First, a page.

Our Boston personal injury lawyers know the statute of limitations is always a major concern in the timing of filing a negligence action.
In Wilkinson v. East Cooper Community Hospital, an appeal heard in the South Carolina Supreme Court, the plaintiff was admitted to the defendant hospital in 2008 to undergo reconstructive breast surgery.
Once the surgery was complete, the plaintiff began to experience medical complications, and she required additional surgical procedures. Just short of three years following the surgery, the plaintiff filed a Notice of Intent (NOI) to file a lawsuit, because the statute of limitations was about to run.
The state statute pertaining to the filing of a NOI required that, in a medical malpractice case, the NOI be filed with an expert declaration. In this case, the plaintiff did not file an expert declaration with the NOI but chose instead to state in the filing that she intended to name an expert at a later time.
A month after she had filed the NOI, the plaintiff filed an affidavit from a plastic surgeon who was to be her expert witness. This filing was just after the statute of limitations had run. Statute of limitations in a personal injury case is a law that governs how much time a plaintiff has following an injury to bring a lawsuit.
In Massachusetts, the statue of limitations on medical malpractice claims is three years following an injury, and in no case more than seven years after the conduct which caused the injury. The only exception to this rule is in a case when a doctor leaves a foreign instrument in the human body. For example, if there is a surgical tool or sponge left in the body, that statute of limitations may not apply. It is for this reason that hospitals now have a nurse or medical technician whose job is to keep count of all instruments and other medical equipment before, during, and after surgery. Every blood filled sponge is now counted before disposal to make sure that one is not left in a patient.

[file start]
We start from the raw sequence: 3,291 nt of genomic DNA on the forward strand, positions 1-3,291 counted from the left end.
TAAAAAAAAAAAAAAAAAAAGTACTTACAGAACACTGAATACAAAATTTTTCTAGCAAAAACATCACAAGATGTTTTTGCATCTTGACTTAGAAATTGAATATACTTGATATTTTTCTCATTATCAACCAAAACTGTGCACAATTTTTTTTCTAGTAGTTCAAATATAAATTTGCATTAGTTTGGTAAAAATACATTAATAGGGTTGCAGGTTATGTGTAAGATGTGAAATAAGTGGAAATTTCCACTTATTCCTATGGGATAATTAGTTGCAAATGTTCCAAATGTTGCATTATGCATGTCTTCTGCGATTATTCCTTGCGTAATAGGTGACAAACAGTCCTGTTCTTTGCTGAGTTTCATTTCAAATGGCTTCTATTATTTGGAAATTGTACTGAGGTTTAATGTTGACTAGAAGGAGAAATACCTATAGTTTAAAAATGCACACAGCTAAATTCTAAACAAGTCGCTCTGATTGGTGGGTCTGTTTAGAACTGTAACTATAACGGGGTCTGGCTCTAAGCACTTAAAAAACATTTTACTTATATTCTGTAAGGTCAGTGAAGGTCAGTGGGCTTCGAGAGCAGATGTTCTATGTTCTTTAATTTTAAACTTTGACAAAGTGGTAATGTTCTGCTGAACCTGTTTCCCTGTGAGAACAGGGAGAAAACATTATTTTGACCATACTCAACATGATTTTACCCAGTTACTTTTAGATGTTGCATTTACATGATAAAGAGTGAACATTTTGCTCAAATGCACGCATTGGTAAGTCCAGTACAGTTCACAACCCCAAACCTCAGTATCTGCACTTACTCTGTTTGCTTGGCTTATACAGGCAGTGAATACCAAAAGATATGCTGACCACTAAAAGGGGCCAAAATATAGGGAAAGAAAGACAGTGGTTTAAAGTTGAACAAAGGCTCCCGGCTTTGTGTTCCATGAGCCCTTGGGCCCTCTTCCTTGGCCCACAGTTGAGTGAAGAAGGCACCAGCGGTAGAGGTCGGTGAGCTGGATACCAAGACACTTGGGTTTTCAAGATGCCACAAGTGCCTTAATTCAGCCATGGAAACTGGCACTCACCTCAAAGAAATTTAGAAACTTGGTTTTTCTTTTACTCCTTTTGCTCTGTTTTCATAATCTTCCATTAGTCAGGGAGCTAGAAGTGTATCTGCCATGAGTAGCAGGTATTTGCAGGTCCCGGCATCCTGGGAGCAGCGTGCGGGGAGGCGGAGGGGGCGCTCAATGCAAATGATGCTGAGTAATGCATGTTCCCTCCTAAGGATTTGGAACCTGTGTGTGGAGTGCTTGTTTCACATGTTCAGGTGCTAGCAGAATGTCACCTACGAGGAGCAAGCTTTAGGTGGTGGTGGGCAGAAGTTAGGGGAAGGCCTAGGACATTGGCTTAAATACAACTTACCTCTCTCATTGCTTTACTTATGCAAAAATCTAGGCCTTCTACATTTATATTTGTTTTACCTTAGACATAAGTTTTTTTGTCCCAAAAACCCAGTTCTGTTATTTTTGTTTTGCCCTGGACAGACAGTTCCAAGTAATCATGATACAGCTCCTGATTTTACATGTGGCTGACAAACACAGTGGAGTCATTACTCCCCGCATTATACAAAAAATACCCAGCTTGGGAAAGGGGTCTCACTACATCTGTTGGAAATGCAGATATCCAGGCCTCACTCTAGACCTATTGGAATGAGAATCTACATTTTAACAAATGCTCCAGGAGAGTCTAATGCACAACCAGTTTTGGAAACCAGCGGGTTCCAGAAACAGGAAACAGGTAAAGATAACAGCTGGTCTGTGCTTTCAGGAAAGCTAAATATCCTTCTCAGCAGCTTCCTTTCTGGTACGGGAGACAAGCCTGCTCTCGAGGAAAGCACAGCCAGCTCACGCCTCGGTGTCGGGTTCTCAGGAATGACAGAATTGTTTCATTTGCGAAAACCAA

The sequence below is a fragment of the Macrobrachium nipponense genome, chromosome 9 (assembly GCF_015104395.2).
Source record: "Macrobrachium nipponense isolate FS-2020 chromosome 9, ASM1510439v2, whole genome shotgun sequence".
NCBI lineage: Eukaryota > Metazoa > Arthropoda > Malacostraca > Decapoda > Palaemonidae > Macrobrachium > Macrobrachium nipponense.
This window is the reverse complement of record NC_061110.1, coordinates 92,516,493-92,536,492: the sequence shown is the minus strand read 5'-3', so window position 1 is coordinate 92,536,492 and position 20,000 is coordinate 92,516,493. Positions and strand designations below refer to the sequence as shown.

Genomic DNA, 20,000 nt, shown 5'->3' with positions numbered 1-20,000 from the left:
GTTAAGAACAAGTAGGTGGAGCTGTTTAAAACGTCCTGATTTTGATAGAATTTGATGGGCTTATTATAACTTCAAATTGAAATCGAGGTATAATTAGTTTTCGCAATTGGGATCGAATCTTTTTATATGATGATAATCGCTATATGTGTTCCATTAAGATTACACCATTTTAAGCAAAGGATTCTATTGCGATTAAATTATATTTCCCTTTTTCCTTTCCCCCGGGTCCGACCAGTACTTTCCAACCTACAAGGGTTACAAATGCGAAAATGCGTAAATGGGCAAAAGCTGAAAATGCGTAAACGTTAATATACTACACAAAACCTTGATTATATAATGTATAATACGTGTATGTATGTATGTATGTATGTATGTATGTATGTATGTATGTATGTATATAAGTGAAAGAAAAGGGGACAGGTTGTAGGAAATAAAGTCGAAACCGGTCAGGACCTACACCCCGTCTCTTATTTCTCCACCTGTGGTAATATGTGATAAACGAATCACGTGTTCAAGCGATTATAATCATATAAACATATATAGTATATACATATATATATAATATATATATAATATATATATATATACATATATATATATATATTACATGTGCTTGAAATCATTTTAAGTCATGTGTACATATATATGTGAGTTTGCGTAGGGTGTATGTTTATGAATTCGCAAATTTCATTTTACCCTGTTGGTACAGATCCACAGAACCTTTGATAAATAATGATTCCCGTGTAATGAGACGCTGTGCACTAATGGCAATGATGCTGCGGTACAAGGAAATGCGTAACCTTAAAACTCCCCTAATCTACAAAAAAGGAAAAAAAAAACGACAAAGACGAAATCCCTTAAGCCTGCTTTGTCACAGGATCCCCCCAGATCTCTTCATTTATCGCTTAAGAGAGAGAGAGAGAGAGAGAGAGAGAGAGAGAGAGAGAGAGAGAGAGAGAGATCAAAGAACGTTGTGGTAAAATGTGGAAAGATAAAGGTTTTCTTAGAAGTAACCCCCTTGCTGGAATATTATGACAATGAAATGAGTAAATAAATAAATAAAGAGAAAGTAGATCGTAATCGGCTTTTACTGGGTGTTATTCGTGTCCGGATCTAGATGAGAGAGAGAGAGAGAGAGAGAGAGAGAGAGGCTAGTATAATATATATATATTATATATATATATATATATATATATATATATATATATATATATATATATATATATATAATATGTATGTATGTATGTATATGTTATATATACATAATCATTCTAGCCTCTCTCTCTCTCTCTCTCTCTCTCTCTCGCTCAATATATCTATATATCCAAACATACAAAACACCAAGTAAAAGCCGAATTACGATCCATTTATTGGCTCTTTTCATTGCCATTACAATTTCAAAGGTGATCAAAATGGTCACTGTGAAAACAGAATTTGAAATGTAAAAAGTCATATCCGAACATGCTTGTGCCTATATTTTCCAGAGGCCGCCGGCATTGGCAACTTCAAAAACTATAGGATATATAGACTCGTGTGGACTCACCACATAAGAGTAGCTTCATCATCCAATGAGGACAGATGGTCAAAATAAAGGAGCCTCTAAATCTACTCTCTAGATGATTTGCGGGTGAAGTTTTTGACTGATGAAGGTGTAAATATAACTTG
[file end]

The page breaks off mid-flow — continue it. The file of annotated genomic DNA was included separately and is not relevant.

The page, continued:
In Wilkinson, the defendant moved to dismiss under what is known as a 12(b)(6) motion for failure to state a claim for which relief can be granted. This type of motion generally must be filed at the first opportunity. This normally means that the defendant will file the motion in response to the complaint. If you do not file the motion at the first available opportunity, you are said to have waived your right to file this motion. Here, the plaintiff argued that, since the defendant participated in pre-trial mediation before filing the motion, the defendant had waived any rights to this type of dismissal. The trial court granted the defendant’s motion and dismissed the case.
On appeal, the court reasoned that the plaintiff had properly filed a NOI that was sufficient to put the defendant on notice.
If you are injured in an accident in Boston, call Jeffrey Glassman Injury Lawyers for a free and confidential appointment — (617) 777-7777.
Wilkinson v. East Cooper Community Hospital, July 23, 2014, South Carolina Supreme Court
More Blog Entries:
Massachusetts SJC Allows Medical Malpractice Claim to Proceed, May 21, 2014, Boston Personal Injury Attorney Blog